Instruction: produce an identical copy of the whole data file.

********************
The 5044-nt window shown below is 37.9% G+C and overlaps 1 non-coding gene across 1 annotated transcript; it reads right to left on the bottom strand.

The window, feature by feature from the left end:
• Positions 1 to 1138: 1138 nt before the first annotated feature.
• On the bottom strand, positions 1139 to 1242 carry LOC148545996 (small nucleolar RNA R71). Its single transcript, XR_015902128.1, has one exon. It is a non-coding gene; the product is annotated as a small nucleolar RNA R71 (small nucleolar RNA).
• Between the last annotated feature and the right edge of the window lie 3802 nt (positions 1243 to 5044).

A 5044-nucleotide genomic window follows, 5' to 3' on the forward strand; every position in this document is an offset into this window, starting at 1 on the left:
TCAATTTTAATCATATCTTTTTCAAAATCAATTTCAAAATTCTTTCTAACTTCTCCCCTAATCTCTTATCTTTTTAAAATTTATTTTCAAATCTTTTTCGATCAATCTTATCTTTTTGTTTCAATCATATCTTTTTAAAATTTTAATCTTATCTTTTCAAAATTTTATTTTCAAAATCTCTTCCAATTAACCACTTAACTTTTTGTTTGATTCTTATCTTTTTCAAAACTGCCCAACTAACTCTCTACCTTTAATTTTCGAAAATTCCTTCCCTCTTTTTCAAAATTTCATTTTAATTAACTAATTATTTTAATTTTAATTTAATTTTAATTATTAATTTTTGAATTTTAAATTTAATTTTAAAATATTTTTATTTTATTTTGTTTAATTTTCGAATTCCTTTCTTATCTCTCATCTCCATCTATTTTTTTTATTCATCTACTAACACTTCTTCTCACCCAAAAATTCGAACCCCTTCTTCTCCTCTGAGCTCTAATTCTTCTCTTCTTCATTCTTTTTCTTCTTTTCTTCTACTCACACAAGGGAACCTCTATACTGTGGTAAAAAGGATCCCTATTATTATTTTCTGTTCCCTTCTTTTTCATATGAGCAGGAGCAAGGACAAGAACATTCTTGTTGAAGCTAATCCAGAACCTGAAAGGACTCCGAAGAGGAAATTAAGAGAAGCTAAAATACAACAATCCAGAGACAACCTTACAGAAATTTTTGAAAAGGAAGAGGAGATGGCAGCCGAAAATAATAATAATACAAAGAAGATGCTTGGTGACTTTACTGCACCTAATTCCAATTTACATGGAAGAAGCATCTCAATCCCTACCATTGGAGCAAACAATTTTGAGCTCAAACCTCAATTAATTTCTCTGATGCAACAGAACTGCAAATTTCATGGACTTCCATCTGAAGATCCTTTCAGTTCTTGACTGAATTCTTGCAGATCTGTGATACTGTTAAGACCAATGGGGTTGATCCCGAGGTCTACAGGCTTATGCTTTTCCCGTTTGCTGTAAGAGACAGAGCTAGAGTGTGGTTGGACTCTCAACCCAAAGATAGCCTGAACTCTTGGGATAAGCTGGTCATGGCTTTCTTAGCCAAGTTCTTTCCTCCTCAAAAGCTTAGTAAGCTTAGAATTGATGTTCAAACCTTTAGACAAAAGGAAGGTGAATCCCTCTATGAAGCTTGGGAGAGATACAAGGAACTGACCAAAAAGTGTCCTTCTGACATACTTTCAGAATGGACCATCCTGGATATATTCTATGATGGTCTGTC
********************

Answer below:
The 5044-nt window shown below is 37.9% G+C and overlaps 1 non-coding gene across 1 annotated transcript; it reads right to left on the bottom strand.

The window, feature by feature from the left end:
• Positions 1 to 1138: 1138 nt before the first annotated feature.
• On the bottom strand, positions 1139 to 1242 carry LOC148545996 (small nucleolar RNA R71). Its single transcript, XR_015902128.1, has one exon. It is a non-coding gene; the product is annotated as a small nucleolar RNA R71 (small nucleolar RNA).
• Between the last annotated feature and the right edge of the window lie 3802 nt (positions 1243 to 5044).

A 5044-nucleotide genomic window follows, 5' to 3' on the forward strand; every position in this document is an offset into this window, starting at 1 on the left:
TCAATTTTAATCATATCTTTTTCAAAATCAATTTCAAAATTCTTTCTAACTTCTCCCCTAATCTCTTATCTTTTTAAAATTTATTTTCAAATCTTTTTCGATCAATCTTATCTTTTTGTTTCAATCATATCTTTTTAAAATTTTAATCTTATCTTTTCAAAATTTTATTTTCAAAATCTCTTCCAATTAACCACTTAACTTTTTGTTTGATTCTTATCTTTTTCAAAACTGCCCAACTAACTCTCTACCTTTAATTTTCGAAAATTCCTTCCCTCTTTTTCAAAATTTCATTTTAATTAACTAATTATTTTAATTTTAATTTAATTTTAATTATTAATTTTTGAATTTTAAATTTAATTTTAAAATATTTTTATTTTATTTTGTTTAATTTTCGAATTCCTTTCTTATCTCTCATCTCCATCTATTTTTTTTATTCATCTACTAACACTTCTTCTCACCCAAAAATTCGAACCCCTTCTTCTCCTCTGAGCTCTAATTCTTCTCTTCTTCATTCTTTTTCTTCTTTTCTTCTACTCACACAAGGGAACCTCTATACTGTGGTAAAAAGGATCCCTATTATTATTTTCTGTTCCCTTCTTTTTCATATGAGCAGGAGCAAGGACAAGAACATTCTTGTTGAAGCTAATCCAGAACCTGAAAGGACTCCGAAGAGGAAATTAAGAGAAGCTAAAATACAACAATCCAGAGACAACCTTACAGAAATTTTTGAAAAGGAAGAGGAGATGGCAGCCGAAAATAATAATAATACAAAGAAGATGCTTGGTGACTTTACTGCACCTAATTCCAATTTACATGGAAGAAGCATCTCAATCCCTACCATTGGAGCAAACAATTTTGAGCTCAAACCTCAATTAATTTCTCTGATGCAACAGAACTGCAAATTTCATGGACTTCCATCTGAAGATCCTTTCAGTTCTTGACTGAATTCTTGCAGATCTGTGATACTGTTAAGACCAATGGGGTTGATCCCGAGGTCTACAGGCTTATGCTTTTCCCGTTTGCTGTAAGAGACAGAGCTAGAGTGTGGTTGGACTCTCAACCCAAAGATAGCCTGAACTCTTGGGATAAGCTGGTCATGGCTTTCTTAGCCAAGTTCTTTCCTCCTCAAAAGCTTAGTAAGCTTAGAATTGATGTTCAAACCTTTAGACAAAAGGAAGGTGAATCCCTCTATGAAGCTTGGGAGAGATACAAGGAACTGACCAAAAAGTGTCCTTCTGACATACTTTCAGAATGGACCATCCTGGATATATTCTATGATGGTCTGTC